The second development that influenced historic investigation of the curriculum field was the recognition of a fundamental problem: Reformers in each generation were approaching curriculum problems as if no one had ever thought of them before. Old educational models were periodically reappearing with new names, while the problems that they were intended to solve remained unsolved. The result: an enormous waste of resources. Lawrence A. Cremin noted in the 1970s that boundless energy has been spent in countless classrooms reinventing the pedagogical wheel.


Searching for the reasons for the ahistorical nature of curriculum reform, Arno A. Bellack, Herbert M. Kliebard, and others pointed out that curriculum knowledge does not cross generations, with the consequences that each generation must begin anew. As Kliebard counseled in the late 1960s, curriculum scholars must engage in dialogue with their forebears. Thus the 1960s and 1970s saw a new awareness that curriculum history is an essential part of professional knowledge.


Just as Kliebard’s was an impressive voice calling for the study of curriculum history, so his own response to that need is impressive. The Struggle for the American Curriculum 1893-1958 is well researched and gracefully written, insightful as well as interesting. Causal connections are carefully traced; for example, Lester Ward’s social meliorism is an element that persists through the curriculum efforts of social reformers. (Indeed, it reappears in the 1960s, despite the book’s cutoff date of 1958.) Like Cremin’s work The Transformation of the School,12 Kliebard’s book attempts to cure us (once and for all) of the idea that Progressive education started with the Progressive Education Association. While Cremin argued that Progressive education was simply “the educative side of progressivism,” Kliebard’s interpretation is that four major forces battled for control of the curriculum: the humanists (those who thought that the traditional ways of teaching and traditional subjects were best), the child developmentalists, the social efficiency educators, and the social meliorists. Kliebard writes: “The twentieth century became the arena where these four versions of what knowledge is of most worth and of the central functions of schooling were presented and argued” (p. 29).


The identification of these groups widens our horizon but at the same time presents problems. Dewey, for example, was a child developmentalist and a social reformer (meliorist). Kliebard, like all historians, has constructed a pattern that he reads into the facts with which he is concerned. It is up to us to determine whether the interpretation is appropriate.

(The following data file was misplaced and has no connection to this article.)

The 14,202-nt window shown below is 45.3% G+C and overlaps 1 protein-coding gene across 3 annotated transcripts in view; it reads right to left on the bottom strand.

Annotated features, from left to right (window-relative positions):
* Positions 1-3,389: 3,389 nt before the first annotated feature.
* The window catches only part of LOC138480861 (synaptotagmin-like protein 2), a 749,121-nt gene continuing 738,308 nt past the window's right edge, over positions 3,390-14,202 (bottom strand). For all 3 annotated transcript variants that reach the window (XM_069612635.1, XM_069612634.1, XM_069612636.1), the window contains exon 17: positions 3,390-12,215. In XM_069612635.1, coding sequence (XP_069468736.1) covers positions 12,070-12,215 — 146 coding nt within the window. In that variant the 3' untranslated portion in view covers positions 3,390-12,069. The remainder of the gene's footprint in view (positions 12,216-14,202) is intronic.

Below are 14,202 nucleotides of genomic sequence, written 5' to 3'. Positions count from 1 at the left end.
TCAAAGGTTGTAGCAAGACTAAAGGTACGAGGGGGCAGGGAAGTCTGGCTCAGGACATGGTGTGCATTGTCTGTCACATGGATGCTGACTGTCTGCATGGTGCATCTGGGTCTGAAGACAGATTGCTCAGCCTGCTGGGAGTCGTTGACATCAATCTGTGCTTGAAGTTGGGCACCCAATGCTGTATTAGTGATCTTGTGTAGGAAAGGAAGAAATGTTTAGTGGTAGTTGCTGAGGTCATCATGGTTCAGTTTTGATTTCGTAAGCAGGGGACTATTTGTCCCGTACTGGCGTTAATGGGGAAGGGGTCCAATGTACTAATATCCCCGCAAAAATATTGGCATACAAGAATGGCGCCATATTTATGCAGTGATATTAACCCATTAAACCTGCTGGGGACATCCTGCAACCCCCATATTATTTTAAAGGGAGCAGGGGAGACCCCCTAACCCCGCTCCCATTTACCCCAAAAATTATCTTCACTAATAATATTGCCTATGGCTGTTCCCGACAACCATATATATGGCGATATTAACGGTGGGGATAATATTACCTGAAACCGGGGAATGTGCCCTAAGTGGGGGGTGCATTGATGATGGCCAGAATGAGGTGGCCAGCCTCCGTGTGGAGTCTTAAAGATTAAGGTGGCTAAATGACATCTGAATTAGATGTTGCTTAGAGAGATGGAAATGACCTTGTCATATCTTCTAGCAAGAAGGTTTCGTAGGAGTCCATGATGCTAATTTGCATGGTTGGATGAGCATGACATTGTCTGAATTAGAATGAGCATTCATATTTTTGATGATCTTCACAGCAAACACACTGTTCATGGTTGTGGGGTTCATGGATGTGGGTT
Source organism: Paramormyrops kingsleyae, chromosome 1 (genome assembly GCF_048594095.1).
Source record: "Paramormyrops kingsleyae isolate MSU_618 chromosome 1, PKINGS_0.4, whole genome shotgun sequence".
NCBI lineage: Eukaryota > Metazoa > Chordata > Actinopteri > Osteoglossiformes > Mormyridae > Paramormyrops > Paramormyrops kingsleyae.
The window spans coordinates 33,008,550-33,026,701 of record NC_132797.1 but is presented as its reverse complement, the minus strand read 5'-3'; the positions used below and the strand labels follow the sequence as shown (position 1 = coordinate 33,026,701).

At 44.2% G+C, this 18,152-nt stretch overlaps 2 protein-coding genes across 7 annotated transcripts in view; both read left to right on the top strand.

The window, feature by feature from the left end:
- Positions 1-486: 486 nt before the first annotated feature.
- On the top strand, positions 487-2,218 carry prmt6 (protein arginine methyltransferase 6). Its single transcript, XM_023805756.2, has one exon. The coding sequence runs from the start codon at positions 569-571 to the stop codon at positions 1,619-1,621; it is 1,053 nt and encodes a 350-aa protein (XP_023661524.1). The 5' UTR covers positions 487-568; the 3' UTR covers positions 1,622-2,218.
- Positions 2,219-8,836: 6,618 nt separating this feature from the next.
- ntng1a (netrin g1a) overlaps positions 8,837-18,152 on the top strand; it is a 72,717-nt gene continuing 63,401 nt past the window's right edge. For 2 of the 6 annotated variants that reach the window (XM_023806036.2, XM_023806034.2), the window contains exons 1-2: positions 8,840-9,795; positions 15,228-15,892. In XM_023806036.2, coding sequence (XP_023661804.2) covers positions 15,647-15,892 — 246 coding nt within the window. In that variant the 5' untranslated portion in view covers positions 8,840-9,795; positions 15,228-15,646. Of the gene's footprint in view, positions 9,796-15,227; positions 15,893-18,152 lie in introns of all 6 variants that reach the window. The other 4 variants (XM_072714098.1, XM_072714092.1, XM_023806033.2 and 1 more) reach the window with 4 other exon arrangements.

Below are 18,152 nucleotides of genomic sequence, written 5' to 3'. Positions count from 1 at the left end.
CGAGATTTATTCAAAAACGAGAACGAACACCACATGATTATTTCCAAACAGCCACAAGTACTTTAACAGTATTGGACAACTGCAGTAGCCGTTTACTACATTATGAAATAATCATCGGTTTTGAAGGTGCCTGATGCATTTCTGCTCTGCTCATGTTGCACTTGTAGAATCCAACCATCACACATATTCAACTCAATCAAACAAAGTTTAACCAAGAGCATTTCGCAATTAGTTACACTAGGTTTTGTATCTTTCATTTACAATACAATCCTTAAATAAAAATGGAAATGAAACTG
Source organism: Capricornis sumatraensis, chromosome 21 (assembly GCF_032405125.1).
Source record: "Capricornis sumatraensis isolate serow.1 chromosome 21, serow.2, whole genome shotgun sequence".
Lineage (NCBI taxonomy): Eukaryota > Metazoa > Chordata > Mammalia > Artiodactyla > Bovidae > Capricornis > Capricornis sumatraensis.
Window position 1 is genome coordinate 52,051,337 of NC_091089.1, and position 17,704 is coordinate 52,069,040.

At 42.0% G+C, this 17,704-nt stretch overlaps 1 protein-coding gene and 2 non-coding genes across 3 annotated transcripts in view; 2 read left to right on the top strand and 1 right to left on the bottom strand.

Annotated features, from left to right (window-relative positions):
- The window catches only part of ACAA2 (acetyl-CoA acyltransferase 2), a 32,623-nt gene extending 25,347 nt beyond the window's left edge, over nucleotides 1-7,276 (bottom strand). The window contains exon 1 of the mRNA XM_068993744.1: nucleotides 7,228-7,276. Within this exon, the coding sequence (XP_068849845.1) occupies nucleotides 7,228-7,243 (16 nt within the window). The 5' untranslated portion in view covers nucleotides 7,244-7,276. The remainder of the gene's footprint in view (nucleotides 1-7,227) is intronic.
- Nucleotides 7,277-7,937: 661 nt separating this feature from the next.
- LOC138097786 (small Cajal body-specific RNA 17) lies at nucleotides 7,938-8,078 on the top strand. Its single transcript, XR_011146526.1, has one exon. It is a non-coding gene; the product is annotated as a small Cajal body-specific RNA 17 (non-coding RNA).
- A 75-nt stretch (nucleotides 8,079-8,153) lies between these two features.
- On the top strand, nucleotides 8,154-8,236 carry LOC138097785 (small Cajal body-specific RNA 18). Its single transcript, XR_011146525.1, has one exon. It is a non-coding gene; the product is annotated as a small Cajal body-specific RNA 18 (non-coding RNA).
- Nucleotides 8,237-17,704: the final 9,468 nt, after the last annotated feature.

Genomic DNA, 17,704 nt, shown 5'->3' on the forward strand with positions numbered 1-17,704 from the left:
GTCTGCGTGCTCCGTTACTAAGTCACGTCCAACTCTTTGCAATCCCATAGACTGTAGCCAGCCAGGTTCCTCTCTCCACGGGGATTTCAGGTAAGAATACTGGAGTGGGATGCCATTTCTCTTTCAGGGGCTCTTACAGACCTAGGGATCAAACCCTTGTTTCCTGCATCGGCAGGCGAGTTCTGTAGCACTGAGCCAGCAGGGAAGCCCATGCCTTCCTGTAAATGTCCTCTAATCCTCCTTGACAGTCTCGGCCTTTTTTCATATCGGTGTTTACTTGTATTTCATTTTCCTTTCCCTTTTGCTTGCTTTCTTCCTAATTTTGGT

Of particular interest is the chapter on the curriculum of the Dewey School. Although other writers have described the curriculum, Kliebard’s concern is with the school’s influence—or lack of it, in his view—on the public school curriculum. This chapter provides insights into why Dewey’s ideas were distorted—including Dewey’s own views on the matter—and illuminates the problem of reform cycles.


Some readers—and I happen to be one of them—will disagree with Kliebard’s conclusion that Dewey’s influence “remained largely confined to the world of ideas rather than the world of practice” (p. 88). Dewey’s influence is seen in the periodic rediscovery of critical thinking. He influenced such innovations as projects in agricultural education, curriculum synthesis, vocational education in a comprehensive setting, the inquiry-discovery method, science laboratories, home economics, industrial arts, field trips. Dewey’s call for a curriculum that was concerned with the real world of everyday life was enormously influential. “He more than any one person is responsible for changing the tone and temper of American education within the past three decades,” wrote William Kilpatrick in 1939.13 The same could be said today. Dewey’s educational reforms hold on. It is the analysis of the conflict between the contenders for the curriculum, not the conclusions, that make this book valuable to those who work in the curriculum field and to other educators as well. For the battle is never lost and never won.


Many years ago, John Herman Randall14 observed that the history of any field involves a unique set of human actors whose ideas and actions are brought to bear on a unique set of materials. In Franklin’s book the leading actor is left out, which makes it impossible to understand the presence of particular concepts in the field of curriculum. In addition, the ideas and actions of other leading educators are misconstrued.


In Kliebard’s book the actors are present and the script is reconstructed from the historical record. The fact that the actors represented conflicting viewpoints led him to approach the history of the field from a perspective of conflicting influences on the curriculum. In my view, the conflicting-forces approach is of great value to students of curriculum development. Understanding our history means knowing what the hopeful influences on the curriculum were (in terms of democratic ends) as well as the harmful influences. Students can use this knowledge to distinguish what needs strengthening from what needs to be reckoned with in the present situation. Kliebard’s book has clear methodological implications for future work in curriculum history.



Cite This Article as: Teachers College Record Volume 89 Number 1, 1987, p. 133-138
https://www.tcrecord.org ID Number: 10334, Date Accessed: 12/2/2021 2:30:53 PM

Purchase Reprint Rights for this article or review
 
 
Member Center
In Print
This Month's Issue

Submit
EMAIL

Twitter

RSS